Rent type and rental stress
The experience of rental stress among income units receiving CRA was also different across primary payment and rent types. After receiving CRA (Figure FINANCIAL.4) (Supplementary table CRA.7), at 26 June 2020:
Figure FINANCIAL.4: Income units receiving Commonwealth Rent Assistance (CRA), by primary payment type, rent type and rental stress, 2020. This horizontal stacked bar graph shows for all income units receiving CRA, a higher proportion of income unit were not in rental stress (i.e. paying not more than 30% of income on rent) (71%) than those in rental stress (i.e. paying more than 30% of their income on rent) (29%). Income units who were paying private rent (35%) had the highest proportion in rental stress, followed by recipients with the rent type other (19%). In contrast, 5.6% of recipients paying for site fees were in rental stress after receiving CRA and 16% of recipients living in other housing organisations (including community housing).
Private rent assistance is financial assistance provided directly by state and territory governments to low-income households experiencing difficulty in securing or maintaining private rental accommodation. PRA is usually provided as a one-off form of support such as bond loans and rental grants but can also include ongoing rental subsidies and payment of relocation expenses. PRA is provided to a ‘household’, which is a group of two or more related or unrelated people who usually reside in the same dwelling. A household can also be a single person living in a dwelling who makes provision for his or her own food and other essentials for living, without combining with any other person.
PRA varies between states and territories and some products are not offered by all states and territories (e.g. rental grants are offered by New South Wales, Queensland, South Australia and Tasmania; relocation expenses are offered by Tasmania and the Australian Capital Territory). For more information, see the Data quality statement for PRA.
In 2019–20, nationally PRA was provided to 92,600 unique households; an increase in the number of unique households than in 2017–18 (88,300 households) (Figure FINANCIAL.7) (Supplementary table PRA.1). Households may receive more than one type of PRA and they may also receive multiple assistance payments for each type of PRA. There were around 117,900 total instances of PRA payments (Supplementary table PRA.5), with just over 116,900 households receiving the various types of PRA (Figure FINANCIAL.5) (Supplementary table PRA.2).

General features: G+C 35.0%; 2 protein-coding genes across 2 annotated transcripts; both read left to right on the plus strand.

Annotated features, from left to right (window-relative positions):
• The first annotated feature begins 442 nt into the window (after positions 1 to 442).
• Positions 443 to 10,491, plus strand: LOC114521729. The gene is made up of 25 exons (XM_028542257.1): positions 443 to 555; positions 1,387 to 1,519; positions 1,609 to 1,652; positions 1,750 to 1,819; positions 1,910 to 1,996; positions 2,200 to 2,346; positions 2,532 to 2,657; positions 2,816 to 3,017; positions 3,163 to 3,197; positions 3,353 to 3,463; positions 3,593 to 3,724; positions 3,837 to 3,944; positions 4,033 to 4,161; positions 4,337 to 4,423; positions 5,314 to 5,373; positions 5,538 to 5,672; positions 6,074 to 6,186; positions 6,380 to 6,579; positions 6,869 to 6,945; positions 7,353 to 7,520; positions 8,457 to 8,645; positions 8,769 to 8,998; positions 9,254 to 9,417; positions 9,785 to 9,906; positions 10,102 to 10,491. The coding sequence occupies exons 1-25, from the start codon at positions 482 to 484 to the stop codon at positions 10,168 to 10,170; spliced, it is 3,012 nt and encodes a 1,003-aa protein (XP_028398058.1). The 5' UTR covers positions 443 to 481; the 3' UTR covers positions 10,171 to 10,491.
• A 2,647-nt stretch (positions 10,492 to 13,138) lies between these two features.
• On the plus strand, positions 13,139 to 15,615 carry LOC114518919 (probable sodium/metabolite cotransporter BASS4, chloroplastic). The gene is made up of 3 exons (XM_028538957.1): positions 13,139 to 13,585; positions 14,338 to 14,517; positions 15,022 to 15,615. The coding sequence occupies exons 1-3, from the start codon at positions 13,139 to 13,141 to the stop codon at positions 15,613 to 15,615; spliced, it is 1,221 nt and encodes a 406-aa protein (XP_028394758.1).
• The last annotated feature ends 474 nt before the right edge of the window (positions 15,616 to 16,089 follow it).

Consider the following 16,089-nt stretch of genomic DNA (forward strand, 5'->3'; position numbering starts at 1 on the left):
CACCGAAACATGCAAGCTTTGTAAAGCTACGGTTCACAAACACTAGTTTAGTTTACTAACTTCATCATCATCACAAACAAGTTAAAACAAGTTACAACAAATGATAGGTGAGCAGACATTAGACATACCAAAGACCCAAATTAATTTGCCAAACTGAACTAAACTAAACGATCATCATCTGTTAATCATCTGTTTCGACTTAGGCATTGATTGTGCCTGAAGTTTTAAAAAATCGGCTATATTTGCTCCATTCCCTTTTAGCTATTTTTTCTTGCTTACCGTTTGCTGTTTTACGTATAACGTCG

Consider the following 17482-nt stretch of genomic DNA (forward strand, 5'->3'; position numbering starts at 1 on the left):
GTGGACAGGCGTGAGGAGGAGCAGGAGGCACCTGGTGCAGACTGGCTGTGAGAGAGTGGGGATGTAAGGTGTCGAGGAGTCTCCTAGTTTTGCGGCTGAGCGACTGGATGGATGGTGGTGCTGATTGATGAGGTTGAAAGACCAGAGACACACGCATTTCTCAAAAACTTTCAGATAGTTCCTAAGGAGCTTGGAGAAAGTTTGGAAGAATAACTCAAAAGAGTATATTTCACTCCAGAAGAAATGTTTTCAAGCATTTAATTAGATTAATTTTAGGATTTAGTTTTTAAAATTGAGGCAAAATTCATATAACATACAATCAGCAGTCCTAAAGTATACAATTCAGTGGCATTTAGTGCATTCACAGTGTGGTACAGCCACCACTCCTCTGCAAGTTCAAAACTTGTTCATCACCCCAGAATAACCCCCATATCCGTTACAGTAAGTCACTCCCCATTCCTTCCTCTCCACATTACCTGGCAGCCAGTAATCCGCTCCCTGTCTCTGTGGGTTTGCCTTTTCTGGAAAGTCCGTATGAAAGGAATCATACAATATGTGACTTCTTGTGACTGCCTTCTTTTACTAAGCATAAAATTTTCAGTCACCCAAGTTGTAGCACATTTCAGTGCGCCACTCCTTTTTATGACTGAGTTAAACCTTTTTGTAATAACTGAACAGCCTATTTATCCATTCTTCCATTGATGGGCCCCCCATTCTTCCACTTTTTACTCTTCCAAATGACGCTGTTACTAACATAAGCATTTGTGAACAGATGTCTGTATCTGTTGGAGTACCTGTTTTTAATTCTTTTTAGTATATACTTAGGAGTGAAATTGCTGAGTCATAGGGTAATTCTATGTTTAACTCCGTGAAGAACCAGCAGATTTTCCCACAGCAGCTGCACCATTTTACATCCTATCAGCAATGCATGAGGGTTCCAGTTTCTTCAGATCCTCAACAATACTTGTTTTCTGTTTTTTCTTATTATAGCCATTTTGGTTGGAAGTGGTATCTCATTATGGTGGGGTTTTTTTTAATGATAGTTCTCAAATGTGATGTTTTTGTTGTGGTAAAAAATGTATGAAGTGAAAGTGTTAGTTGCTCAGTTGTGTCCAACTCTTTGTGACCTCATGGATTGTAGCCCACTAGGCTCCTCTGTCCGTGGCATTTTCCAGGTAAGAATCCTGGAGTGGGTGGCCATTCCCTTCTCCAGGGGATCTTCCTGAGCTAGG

The number of instances of assistance for PRA increased from 122,600 in 2013–14 to 128,400 in 2016–17 falling to 117,900 in 2019–20. The number of households receiving PRA decreased from 94,100 in 2013–14 to 92,600 in 2019–20. From 2013–14 to 2019–20, the number of households receiving bond loans decreased from 81,200 to 73,900, while households receiving one-off rental grants increased from 34,800 to 35,100 (Figure FINANCIAL.5) (Supplementary table PRA.5).
Of the 92,600 unique households provided with PRA in 2019–20 (Supplementary table PRA.4):
The different states and territories provide different types of PRA. In 2019–20 (Supplementary table PRA.2):
Figure FINANCIAL.5: Households receiving Private Rent Assistance and Home Purchase Assistance, by states and territories, 2013–14 to 2019–20. This line graph compares the number of households receiving Private Rent Assistance with households receiving Home Purchase Assistance from 2013–14 to 2019–20 by states and territories. Nationally, in 2019–20, the number of households receiving PRA has declined, with 92,600 households compared with 94,100 household in 2013–14. For HPA, nationally, the number of households receiving HPA has increased, with 43,300 households receiving HPA in 2019–20 compared with 42,800 in 2013–14. States and territories varied in the number of households receiving PRA and HPA. QLD (32,800), NSW (21,500) and ACT (731) recorded their highest number of households receiving PRA in 2019–20. For NT, WA and SA, more households received HPA than PRA in 2019–20.
In 2019–20, 3 in 5 (63%) PRA payments were to households located in Major cities, with a further 22% in Inner regional areas and 13% in Outer regional areas. Very few households receiving PRA were located in Remote or Very remote areas (around 1% in both) (Supplementary table PRA.3).
The majority (78%) of households receiving Relocation expenses were in Major cities; a further 8% were in Inner regional areas. Around 14% of households receiving Bond loans were in Outer regional areas.
Home Purchase Assistance (HPA) is a form of government financial assistance administered by each state and territory. HPA includes a range of financial assistance for eligible households to improve their access to, and maintain, home ownership. HPA may vary from state to state and some products are not offered by all states and territories.
HPA can include:
In 2019–20, the states and territories provided HPA to almost 43,300 unique households across Australia (Supplementary table HPA.1). There were around 43,700 households receiving any type of HPA, illustrating that households may be provided with more than one type of HPA (Figure FINANCIAL.5) (Supplementary table HPA.2).
The most common form of HPA was direct lending, with almost 38,900 recipients in 2013–14 decreasing to 38,500 in 2019–20. There were fewer households provided with interest rate assistance, but the number has been steadily increasing; from 3,300 in 2013–14 to 3,900 in 2019–20 (Figure FINANCIAL.5) (Supplementary table HPA.2).
Of the 43,300 unique households receiving HPA in 2019–20 (Supplementary table HPA.4):
In 2019–20, HPA was predominantly provided in Western Australia (22,000 unique households or 51%) and South Australia (18,600 or 43%) (Figure FINANCIAL.7) (Supplementary table HPA.1). Direct lending was the main type of HPA assistance in these areas. South Australia was the only state or territory that also offered interest rate assistance (paid to 4,000 or 21% of households) (Supplementary table HPA.2).